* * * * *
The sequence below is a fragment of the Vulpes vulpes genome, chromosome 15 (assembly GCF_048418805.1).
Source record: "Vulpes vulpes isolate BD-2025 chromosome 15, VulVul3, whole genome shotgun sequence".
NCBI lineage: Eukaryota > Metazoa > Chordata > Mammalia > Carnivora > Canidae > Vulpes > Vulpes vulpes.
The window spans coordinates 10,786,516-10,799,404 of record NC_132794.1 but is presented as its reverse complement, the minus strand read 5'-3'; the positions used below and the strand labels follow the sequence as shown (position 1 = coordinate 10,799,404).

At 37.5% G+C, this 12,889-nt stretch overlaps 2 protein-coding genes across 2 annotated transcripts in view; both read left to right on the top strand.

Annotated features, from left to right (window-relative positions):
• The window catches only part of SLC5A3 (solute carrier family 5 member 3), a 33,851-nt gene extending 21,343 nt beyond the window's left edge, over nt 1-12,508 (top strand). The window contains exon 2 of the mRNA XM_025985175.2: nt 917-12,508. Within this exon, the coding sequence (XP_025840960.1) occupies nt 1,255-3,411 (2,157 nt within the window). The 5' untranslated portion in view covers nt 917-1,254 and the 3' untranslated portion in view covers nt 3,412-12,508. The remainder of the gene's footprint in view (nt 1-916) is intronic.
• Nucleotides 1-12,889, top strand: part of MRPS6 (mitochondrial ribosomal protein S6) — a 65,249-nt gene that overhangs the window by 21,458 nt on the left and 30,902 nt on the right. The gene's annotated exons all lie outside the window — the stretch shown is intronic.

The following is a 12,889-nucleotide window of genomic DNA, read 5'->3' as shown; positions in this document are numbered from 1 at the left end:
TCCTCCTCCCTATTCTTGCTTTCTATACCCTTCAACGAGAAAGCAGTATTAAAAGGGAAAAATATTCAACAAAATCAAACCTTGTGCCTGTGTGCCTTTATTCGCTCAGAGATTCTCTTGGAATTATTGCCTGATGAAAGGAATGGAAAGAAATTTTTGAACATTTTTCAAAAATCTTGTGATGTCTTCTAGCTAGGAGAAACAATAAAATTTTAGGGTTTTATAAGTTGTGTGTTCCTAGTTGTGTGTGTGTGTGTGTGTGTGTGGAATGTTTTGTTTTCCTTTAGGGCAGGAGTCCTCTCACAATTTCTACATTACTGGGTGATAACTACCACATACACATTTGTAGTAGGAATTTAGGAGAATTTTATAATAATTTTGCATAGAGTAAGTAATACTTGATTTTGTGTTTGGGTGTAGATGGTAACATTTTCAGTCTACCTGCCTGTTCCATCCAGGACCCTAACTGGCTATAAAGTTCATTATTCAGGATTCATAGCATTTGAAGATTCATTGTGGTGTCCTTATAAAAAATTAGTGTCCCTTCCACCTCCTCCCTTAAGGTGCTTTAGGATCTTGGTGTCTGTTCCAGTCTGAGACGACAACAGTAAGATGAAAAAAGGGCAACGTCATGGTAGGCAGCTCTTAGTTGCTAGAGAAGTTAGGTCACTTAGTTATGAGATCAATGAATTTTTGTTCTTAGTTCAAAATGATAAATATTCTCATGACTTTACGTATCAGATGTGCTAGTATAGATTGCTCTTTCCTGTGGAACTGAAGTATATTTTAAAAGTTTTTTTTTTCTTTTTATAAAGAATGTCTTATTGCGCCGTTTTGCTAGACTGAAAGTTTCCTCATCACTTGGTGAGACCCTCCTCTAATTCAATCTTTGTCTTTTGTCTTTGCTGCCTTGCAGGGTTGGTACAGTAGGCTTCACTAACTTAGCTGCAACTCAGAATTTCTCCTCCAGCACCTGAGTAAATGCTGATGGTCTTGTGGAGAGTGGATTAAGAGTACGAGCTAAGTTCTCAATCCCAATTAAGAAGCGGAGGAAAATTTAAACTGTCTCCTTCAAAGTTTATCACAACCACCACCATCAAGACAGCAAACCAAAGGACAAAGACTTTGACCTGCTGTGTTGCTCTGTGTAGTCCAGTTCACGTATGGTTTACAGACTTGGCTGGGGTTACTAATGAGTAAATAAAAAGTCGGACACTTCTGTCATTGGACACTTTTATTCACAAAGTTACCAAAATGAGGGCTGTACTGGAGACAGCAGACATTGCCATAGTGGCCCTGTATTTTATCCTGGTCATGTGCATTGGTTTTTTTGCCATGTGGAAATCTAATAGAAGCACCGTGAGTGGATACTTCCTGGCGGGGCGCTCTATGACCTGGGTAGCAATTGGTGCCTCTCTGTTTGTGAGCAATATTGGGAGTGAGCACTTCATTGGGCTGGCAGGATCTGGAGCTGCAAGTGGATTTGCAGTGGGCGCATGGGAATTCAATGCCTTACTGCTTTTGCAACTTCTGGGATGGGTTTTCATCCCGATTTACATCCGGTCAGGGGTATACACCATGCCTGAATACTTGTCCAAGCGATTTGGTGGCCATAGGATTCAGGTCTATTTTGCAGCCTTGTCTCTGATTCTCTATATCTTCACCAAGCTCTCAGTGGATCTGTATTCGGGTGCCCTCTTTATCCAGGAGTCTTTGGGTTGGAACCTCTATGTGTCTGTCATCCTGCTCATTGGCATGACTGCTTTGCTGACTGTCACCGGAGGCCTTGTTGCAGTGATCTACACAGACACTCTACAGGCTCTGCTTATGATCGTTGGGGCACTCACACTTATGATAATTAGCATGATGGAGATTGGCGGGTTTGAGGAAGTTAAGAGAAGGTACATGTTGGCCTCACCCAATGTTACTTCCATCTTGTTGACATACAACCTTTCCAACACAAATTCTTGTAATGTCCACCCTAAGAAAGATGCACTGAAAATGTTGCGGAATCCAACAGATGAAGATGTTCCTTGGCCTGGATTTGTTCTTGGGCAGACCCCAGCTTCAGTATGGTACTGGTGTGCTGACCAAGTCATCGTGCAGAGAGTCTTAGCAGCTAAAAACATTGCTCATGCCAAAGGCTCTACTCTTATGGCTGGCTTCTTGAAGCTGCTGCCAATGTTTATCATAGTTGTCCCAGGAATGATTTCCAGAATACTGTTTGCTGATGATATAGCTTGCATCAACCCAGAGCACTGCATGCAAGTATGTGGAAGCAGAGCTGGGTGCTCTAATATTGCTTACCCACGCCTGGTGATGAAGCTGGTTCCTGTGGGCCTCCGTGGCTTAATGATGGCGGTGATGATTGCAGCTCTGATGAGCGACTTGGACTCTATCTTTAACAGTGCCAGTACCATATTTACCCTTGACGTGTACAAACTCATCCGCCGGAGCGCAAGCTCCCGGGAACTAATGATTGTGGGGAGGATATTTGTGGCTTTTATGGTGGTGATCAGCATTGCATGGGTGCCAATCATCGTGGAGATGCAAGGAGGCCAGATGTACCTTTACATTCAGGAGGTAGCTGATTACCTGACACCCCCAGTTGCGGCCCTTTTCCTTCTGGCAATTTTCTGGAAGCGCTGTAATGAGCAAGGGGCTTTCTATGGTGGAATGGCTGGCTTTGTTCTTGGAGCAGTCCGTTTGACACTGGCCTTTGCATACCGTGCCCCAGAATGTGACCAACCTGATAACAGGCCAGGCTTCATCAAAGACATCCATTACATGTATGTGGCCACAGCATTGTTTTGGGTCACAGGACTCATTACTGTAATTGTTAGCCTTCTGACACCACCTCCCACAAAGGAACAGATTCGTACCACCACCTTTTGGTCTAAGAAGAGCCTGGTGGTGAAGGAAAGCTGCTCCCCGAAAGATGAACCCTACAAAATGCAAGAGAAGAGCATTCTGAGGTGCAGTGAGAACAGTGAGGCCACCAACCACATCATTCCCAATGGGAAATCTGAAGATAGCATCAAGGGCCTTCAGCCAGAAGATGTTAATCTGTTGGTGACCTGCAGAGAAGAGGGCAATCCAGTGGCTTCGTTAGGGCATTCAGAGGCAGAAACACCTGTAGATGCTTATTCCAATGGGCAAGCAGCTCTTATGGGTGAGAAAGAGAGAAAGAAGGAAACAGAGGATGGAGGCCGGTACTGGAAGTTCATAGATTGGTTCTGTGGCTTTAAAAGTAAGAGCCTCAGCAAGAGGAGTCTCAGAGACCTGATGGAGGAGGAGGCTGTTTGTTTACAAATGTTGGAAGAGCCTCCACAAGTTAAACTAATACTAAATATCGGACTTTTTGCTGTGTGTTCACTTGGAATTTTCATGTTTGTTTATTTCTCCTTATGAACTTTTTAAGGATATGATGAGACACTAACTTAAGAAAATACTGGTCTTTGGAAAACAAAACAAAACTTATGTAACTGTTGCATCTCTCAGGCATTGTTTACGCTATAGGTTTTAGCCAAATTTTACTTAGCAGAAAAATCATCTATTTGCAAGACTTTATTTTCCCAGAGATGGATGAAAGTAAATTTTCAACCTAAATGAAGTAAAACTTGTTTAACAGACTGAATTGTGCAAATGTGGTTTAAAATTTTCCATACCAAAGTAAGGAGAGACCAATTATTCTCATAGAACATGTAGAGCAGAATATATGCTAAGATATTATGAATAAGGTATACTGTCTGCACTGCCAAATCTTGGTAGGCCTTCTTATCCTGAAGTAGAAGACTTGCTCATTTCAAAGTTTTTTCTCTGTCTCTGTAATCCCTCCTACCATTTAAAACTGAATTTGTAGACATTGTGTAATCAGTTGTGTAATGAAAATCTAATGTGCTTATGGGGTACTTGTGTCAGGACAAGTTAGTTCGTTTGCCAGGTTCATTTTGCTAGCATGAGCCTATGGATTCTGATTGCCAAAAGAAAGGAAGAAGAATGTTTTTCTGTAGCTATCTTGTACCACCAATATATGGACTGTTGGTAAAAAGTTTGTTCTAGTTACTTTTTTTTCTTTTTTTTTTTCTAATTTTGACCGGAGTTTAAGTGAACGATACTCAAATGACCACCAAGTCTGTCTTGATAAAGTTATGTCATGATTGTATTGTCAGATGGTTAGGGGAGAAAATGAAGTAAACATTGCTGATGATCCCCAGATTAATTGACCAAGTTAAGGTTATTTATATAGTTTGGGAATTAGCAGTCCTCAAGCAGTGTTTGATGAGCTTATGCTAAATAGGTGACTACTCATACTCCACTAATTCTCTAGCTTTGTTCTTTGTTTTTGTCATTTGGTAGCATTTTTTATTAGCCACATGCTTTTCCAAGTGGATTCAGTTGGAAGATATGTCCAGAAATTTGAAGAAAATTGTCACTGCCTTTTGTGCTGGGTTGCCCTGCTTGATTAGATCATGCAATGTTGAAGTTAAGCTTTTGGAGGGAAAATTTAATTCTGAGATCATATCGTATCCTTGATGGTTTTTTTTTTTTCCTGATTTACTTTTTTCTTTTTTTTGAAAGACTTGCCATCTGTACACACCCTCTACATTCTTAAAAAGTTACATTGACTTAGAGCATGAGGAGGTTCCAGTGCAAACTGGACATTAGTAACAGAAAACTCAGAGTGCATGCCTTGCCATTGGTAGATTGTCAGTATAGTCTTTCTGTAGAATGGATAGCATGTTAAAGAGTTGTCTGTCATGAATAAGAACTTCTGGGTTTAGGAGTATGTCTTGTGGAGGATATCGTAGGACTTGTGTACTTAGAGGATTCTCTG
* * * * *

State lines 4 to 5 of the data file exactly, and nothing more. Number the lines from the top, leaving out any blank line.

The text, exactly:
The window spans coordinates 10,786,516-10,799,404 of record NC_132794.1 but is presented as its reverse complement, the minus strand read 5'-3'; the positions used below and the strand labels follow the sequence as shown (position 1 = coordinate 10,799,404).

At 37.5% G+C, this 12,889-nt stretch overlaps 2 protein-coding genes across 2 annotated transcripts in view; both read left to right on the top strand.